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Stepping Up Pennsylvania: Findings and Recommendations from the Behavioral Health-Criminal Justice State Policy Scan Project
Across the country, communities struggle to address the high number of people with serious mental illnesses (SMI) cycling through their local criminal justice systems. The CSG Justice Center partnered with the Pennsylvania Commission on Crime and Delinquency’s (PCCD) Mental Health and Justice Advisory Committee to conduct a statewide policy scan. The purpose of the scan was to identify opportunities for the state to help counties continue to reduce the number of people with SMI in local criminal justice systems—especially county jails. CSG Justice Center staff made recommendations rooted in research and best practices with proposed action items. These recommendations focus on three priority areas: (1) improving local capacity to collect data and share information, (2) increasing local diversion as early as possible, and (3) increasing local availability of and connections to housing. (Photo credit: Schindlerdigital, CC BY-SA 4.0, via Wikimedia Commons) Read More
Site Snapshot: Update on How Three Counties Are Serving High-Needs Populations
The CSG Justice Center is highlighting three of these communities: Bernalillo County, New Mexico; Fulton County, Georgia; and Polk County, Iowa. Each of these jurisdictions is both a Stepping Up Innovator and a MacArthur Foundation Safety and Justice Challenge site. This snapshot focuses on the sites’ successes and challenges in their work with priority populations, as well as some of their upcoming goals. Read more about where these counties started. Read More
Set, Measure, Achieve: Stepping Up Guidance to Reach Prevalence Reduction Targets
How can local justice systems reduce the prevalence of serious mental illness in their populations? This brief from the Stepping Up partners supports counties in setting targets for reducing the number of people with serious mental illness in their jails, measuring progress toward meeting these targets, and achieving results. With suggested minimum goals, tips, and calculation formulas, this guidance positions counties to realize system improvements from one year to the next. Read More
Site Snapshot: How Three Counties Are Serving High-Needs Populations
The CSG Justice Center is highlighting three of these communities: Bernalillo County, New Mexico; Fulton County, Georgia; and Polk County, Iowa. To understand their progress and their challenges, we will check in with these counties over the course of the next two years. Each of these jurisdictions is both a Stepping Up Innovator County and a MacArthur Foundation Safety and Justice Challenge site. Read More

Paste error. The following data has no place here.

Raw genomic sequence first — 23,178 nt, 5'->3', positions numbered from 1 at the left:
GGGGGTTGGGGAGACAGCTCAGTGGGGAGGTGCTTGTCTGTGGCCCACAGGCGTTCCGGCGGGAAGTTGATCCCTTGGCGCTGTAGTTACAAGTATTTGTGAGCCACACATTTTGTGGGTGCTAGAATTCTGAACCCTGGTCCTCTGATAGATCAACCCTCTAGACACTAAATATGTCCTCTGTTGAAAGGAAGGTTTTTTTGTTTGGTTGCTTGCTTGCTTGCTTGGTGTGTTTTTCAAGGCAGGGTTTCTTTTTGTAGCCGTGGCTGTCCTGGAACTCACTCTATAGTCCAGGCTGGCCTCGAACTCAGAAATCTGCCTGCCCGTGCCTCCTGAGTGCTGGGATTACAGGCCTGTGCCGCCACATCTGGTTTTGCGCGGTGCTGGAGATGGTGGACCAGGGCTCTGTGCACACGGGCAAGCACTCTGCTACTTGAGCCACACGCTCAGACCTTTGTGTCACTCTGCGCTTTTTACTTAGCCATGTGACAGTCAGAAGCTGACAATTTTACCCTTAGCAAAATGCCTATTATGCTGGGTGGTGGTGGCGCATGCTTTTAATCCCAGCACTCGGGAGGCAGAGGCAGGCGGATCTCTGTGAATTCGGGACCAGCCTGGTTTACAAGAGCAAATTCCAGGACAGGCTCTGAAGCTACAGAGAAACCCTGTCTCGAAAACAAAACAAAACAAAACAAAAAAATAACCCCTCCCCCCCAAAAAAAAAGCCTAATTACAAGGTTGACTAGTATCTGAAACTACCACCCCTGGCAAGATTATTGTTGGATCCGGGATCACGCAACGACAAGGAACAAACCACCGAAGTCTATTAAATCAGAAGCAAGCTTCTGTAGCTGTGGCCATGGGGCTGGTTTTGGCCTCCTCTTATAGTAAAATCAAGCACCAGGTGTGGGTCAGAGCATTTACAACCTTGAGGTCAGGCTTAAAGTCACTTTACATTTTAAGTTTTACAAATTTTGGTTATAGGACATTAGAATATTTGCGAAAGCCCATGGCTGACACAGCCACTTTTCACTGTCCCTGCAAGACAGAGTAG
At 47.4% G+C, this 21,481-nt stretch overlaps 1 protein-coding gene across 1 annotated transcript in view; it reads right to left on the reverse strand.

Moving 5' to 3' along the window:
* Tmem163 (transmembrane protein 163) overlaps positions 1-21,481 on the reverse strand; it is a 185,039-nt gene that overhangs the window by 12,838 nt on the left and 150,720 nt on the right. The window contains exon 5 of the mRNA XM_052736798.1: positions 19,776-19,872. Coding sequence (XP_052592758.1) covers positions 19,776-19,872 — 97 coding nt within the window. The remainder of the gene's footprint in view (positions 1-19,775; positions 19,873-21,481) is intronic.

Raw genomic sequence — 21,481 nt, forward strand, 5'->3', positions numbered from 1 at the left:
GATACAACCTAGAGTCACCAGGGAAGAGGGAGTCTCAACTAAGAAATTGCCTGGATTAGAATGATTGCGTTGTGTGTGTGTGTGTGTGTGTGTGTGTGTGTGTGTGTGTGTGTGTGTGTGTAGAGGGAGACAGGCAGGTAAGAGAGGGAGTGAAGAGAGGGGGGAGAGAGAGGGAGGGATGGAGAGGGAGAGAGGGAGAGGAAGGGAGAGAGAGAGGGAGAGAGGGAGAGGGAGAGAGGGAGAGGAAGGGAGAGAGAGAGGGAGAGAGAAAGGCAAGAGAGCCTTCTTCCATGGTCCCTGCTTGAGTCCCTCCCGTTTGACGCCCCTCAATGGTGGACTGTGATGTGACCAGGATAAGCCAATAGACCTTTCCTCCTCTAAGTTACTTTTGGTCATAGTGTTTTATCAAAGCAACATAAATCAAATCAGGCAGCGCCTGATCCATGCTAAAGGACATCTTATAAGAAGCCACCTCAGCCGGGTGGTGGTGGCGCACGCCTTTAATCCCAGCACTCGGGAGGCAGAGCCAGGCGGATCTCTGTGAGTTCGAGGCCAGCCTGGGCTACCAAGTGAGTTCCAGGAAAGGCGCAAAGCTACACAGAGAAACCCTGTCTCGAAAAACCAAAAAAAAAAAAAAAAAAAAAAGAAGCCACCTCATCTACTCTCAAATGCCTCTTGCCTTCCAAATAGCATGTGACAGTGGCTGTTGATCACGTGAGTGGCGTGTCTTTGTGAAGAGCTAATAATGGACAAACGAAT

Dauphin County, Pennsylvania: A County Justice and Mental Health Systems Improvement Project
The CSG Justice Center conducted an in-depth, cross-systems data analysis of the flow of people who have serious mental illnesses (SMI) through the Dauphin County criminal justice system. This report includes the key findings and policy recommendations. Read More
Douglas County, Kansas: A County Justice and Behavioral Health Systems Improvement Project
In 2018, elected officials and criminal justice and behavioral health leaders in Douglas County, Kansas, asked The Council of State Governments Justice Center to conduct an in-depth, cross-systems data analysis of the flow of people with serious mental illnesses and co-occurring substance addictions through the local criminal justice system and to identify ways to achieve better health and public safety outcomes. This report presents opportunities to expand what Douglas County is already doing well and improve upon systems performance. Read More
Reducing the Number of People with Mental Illnesses in Jail: Six Questions County Leaders Need to Ask
Released by Stepping Up: A National Initiative to Reduce the Number of People with Mental Illnesses in Jail, this report is intended to assist counties with developing and implementing a systems-level, data-driven plan that can lead to measurable reductions in the number of people with mental illnesses in local jails. The report serves as a blueprint for counties to assess their existing efforts to reduce the number of people with mental illnesses in jail by considering specific questions and progress-tracking measures. Read More
Reducing the Number of People with Mental Illnesses in Jail: Six Questions County Leaders Need to Ask: The Project Coordinator’s Handbook
This handbook is designed to complement the Reducing the Number of People with Mental Illnesses in Jail: Six Questions County Leaders Need to Ask (Six Questions) framework as a step-by-step facilitation guide for project coordinators. Read More
Six Questions Case Studies: Question 6: Do We Track Progress?
Once planning is completed and the prioritized strategies are being implemented, tracking progress and ongoing evaluation begins. Planning teams should monitor the completion of short-term, intermediate and long-term goals, as it may take years to demonstrate measurable reductions in jail populations and the prevalence of people with mental illnesses in jail. Showing evidence of more immediate accomplishments, such as the implementation of new procedures, policies and evidence-based practices, contributes to the momentum and commitment necessary to ensure this is a permanent initiative. Tracking data within the four key measures may also provide the justification necessary to secure continuation funding and/or additional implementation funding. Read More